Tuesday, November 30, 2010

The Free Speech Shield

Pearl Eliadis exposes the right's argument of free speech. There should be some exceptions to free speech, such as hate speech or defamation. It's obvious why defamation is not legal: because it's not fair to people when false claims are made against them. Hate speech too. It incites violence against certain groups. Speech like this should not be tolerated and that's why we have the courts: to remove the  "rights shield" for hate speech and defamation. And it's not censoring: these are fair limitations on free speech. As long as you don't accuse someone without any basis and with false information or promote violence against a certain group, you're free. That's fine with me.
This does not make the Superior Court of Justice a "censor." What it does is to remove the "rights-shield" from defamatory speech, thus protecting Vigna's rights and, for that matter, the rights of anyone similarly situated. The point, to borrow a phrase, is that people's reputations and rights should not become roadkill on the path to free speech.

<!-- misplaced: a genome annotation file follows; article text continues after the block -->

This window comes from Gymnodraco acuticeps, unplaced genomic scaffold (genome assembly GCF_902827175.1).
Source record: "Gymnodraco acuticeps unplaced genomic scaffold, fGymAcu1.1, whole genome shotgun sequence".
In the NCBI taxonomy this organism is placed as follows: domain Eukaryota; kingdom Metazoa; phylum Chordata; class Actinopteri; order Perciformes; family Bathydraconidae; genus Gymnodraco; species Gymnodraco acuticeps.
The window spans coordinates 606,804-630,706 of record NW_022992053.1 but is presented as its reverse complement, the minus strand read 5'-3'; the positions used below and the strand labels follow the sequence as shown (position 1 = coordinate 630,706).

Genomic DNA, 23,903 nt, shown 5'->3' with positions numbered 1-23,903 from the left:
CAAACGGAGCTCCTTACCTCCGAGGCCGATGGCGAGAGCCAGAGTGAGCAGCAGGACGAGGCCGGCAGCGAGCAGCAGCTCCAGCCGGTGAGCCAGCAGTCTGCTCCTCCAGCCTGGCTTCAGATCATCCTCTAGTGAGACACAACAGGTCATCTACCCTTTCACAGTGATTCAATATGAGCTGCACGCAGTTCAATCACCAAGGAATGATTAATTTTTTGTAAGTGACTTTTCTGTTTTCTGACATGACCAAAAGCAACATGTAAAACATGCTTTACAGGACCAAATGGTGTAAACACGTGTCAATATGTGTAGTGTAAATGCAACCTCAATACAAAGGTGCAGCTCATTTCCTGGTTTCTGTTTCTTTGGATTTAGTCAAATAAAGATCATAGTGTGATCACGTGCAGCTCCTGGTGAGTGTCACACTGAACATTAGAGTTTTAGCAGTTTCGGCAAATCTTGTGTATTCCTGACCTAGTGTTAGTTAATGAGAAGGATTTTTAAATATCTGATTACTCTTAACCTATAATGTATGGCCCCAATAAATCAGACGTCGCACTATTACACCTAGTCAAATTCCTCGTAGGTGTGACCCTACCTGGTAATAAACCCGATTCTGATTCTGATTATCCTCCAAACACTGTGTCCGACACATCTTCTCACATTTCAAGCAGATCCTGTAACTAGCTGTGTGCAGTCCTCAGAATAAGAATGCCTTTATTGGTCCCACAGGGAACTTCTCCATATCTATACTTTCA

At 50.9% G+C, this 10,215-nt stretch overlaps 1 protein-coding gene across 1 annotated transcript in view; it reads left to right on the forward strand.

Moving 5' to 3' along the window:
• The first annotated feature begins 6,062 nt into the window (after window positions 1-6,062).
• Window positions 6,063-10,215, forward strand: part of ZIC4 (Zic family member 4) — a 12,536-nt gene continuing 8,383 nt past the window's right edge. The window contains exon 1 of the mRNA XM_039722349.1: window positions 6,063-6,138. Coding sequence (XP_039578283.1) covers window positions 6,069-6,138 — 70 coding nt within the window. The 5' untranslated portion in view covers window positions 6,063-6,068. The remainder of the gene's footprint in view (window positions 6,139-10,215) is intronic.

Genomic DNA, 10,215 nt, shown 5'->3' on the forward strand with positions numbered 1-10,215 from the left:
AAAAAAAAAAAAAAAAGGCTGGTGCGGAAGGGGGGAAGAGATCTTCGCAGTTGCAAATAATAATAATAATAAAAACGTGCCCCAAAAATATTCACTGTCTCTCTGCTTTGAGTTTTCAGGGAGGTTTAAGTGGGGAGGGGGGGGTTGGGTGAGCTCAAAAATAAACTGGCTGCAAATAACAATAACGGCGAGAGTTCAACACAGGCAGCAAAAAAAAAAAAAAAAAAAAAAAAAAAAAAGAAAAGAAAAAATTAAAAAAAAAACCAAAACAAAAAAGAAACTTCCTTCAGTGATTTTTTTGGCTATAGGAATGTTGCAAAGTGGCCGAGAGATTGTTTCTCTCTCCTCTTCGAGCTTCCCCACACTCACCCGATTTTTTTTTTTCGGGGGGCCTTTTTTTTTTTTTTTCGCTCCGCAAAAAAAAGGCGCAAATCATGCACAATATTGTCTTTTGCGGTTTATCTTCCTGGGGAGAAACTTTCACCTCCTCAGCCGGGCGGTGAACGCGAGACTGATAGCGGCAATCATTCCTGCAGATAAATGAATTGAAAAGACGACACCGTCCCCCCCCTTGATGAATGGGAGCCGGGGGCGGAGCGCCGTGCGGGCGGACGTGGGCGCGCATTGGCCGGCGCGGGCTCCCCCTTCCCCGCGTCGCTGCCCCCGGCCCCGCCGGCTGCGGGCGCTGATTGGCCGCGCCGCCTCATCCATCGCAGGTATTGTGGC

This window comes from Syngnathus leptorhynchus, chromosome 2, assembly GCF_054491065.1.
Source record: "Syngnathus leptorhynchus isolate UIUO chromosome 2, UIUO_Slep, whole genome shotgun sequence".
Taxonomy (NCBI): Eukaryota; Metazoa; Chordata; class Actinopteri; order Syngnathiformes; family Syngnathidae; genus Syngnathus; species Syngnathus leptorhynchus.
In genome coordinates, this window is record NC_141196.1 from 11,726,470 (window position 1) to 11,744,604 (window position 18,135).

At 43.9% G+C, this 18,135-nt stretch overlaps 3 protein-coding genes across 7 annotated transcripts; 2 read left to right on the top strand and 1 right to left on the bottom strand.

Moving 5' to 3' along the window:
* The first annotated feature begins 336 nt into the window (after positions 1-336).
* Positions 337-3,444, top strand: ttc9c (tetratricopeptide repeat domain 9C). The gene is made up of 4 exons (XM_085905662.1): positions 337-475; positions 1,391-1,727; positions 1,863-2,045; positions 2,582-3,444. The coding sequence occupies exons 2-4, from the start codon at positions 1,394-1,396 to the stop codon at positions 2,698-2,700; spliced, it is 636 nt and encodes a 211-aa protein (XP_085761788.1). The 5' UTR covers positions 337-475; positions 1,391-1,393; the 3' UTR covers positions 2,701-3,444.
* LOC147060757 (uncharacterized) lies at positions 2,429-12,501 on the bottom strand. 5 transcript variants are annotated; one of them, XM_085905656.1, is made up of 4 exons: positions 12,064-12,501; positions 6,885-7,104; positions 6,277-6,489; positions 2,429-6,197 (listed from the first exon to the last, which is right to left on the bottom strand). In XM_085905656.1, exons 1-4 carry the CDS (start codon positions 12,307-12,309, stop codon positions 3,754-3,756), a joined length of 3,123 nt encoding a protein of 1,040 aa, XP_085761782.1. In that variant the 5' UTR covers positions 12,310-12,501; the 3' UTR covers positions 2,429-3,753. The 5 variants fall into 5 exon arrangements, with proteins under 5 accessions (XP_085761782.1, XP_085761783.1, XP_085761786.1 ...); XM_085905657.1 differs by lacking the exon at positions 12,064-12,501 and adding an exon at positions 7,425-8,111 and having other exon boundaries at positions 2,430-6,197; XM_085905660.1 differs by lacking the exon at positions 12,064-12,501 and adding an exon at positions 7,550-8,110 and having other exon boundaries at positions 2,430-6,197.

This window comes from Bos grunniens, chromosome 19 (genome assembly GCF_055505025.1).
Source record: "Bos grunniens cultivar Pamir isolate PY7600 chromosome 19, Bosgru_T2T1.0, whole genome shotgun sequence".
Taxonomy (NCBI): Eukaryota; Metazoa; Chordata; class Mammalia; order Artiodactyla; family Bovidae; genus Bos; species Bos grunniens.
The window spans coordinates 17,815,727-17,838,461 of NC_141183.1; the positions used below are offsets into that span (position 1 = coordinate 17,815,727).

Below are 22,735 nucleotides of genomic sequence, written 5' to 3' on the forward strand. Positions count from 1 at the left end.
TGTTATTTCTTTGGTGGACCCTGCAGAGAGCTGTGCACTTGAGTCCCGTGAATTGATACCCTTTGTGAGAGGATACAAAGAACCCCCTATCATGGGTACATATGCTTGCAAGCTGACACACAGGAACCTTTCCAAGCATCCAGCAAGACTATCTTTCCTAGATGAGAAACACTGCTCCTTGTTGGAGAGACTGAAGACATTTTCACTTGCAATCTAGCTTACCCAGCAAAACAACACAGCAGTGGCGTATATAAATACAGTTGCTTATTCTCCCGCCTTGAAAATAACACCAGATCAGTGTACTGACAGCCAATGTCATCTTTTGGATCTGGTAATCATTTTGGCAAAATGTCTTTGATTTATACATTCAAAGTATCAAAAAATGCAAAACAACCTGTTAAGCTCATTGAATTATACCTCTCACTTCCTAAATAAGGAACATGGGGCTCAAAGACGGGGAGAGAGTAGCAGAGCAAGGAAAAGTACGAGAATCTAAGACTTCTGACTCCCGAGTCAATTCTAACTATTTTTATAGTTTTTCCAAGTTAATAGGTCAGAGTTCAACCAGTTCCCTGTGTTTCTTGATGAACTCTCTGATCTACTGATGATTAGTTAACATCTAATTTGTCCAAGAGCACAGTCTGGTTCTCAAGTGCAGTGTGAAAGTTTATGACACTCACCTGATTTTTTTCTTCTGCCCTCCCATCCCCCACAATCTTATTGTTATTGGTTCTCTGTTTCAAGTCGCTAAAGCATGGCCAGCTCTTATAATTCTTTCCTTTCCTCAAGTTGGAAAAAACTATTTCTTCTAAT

Read more at the Ottawa Citizen.

2 comments:

  1. I thought it was a pretty weak article. Seems like semantics to me to call it removing a "rights shield" rather than "censorship". It has the same outcome--justified or not.

    Then she goes on to not only conflate advocating genocide with advocating hate (not the same things), but opponents of hate speech restrictions under the Human Rights Act with "free speech extremists" and in turn free speech extremists with Ezra Levant. So it seems that shes as guilty of painting with a broad brush as her opponents.

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  2. We should keep limits on any words liberal or liberal voters say. That will fix the problem.

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